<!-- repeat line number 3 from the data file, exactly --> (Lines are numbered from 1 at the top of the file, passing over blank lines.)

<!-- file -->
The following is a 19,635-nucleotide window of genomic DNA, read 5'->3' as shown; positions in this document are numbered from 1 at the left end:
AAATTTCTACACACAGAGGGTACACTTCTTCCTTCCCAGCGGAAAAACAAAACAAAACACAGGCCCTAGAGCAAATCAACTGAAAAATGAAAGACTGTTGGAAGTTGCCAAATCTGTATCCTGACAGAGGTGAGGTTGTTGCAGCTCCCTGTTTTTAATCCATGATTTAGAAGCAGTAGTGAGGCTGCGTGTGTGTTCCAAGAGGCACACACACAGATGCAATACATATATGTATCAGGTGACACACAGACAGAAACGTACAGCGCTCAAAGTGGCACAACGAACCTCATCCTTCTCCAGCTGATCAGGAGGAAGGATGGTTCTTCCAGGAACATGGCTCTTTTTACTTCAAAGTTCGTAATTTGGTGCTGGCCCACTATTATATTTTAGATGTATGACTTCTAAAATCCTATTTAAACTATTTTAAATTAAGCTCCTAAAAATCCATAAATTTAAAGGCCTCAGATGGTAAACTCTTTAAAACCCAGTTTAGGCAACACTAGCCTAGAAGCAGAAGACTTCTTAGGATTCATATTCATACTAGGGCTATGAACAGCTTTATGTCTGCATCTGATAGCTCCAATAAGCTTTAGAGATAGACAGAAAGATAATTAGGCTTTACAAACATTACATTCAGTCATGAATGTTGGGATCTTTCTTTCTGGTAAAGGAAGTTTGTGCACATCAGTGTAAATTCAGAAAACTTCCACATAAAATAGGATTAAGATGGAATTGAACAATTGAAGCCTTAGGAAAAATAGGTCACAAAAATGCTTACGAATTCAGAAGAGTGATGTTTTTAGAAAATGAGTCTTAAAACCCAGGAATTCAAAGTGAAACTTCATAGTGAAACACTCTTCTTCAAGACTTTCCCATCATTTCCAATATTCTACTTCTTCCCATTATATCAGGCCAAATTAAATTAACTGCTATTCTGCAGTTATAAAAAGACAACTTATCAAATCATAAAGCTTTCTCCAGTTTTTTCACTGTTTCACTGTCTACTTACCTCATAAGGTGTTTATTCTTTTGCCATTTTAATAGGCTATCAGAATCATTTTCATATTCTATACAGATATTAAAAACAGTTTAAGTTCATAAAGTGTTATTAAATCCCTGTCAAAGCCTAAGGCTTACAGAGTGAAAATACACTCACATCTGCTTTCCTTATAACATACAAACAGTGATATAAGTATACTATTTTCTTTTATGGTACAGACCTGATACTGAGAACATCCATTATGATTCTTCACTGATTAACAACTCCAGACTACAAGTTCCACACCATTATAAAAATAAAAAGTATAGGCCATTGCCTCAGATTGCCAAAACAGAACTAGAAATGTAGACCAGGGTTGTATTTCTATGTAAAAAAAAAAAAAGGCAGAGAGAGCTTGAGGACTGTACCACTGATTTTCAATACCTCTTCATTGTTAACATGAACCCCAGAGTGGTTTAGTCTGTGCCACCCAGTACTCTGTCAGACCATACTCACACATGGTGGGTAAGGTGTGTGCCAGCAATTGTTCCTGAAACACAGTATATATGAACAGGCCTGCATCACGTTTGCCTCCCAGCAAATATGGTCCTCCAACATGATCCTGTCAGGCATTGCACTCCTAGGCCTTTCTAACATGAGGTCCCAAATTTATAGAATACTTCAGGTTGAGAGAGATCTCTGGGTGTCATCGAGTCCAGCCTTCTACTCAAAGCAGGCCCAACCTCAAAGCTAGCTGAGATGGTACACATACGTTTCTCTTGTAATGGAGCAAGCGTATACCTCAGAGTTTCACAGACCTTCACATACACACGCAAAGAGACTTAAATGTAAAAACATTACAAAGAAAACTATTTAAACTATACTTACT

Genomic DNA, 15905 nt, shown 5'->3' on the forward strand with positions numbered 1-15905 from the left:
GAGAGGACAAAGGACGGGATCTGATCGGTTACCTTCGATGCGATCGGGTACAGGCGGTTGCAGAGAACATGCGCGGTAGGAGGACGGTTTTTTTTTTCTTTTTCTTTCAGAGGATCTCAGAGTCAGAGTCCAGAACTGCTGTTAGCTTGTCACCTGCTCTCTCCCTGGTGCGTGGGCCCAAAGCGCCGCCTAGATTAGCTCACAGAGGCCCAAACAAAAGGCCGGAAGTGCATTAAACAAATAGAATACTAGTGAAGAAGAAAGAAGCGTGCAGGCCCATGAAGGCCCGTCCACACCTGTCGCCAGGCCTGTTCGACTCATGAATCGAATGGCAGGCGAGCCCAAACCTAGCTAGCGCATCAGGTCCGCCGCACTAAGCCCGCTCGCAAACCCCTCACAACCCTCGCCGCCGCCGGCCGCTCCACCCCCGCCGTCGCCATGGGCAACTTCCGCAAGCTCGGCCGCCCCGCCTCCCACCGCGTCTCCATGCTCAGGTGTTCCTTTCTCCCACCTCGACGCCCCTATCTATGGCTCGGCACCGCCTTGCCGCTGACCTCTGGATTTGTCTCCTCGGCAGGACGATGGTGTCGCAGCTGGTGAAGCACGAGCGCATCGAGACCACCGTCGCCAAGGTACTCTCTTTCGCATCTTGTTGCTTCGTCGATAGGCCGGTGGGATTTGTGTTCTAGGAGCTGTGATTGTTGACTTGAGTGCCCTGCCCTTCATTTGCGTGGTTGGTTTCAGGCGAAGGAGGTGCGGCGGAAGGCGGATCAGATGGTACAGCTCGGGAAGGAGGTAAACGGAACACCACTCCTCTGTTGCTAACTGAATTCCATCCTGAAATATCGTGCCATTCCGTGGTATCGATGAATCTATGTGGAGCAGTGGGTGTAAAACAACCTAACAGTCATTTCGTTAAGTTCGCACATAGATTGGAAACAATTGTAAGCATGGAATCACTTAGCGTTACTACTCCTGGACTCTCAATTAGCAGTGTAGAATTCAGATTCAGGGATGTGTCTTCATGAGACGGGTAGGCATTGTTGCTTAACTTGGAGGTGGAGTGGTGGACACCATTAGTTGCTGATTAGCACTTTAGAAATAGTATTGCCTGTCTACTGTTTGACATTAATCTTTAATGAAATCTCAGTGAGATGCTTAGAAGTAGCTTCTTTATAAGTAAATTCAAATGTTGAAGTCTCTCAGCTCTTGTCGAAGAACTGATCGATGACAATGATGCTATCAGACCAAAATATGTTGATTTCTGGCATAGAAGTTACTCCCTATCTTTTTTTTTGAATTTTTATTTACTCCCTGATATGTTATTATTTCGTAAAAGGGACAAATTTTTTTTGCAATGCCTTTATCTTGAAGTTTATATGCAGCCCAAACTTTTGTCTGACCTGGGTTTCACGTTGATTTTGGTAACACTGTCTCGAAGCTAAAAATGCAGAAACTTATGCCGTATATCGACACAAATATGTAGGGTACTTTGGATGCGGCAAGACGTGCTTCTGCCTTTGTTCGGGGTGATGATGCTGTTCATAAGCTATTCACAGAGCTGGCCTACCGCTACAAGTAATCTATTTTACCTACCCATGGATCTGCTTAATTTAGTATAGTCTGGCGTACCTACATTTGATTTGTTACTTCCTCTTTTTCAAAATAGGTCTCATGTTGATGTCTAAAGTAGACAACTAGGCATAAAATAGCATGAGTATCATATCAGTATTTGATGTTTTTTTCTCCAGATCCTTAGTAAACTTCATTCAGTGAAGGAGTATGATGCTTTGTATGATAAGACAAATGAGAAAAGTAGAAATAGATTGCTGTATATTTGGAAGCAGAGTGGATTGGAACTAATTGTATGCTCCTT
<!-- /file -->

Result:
Genomic DNA, 15905 nt, shown 5'->3' on the forward strand with positions numbered 1-15905 from the left: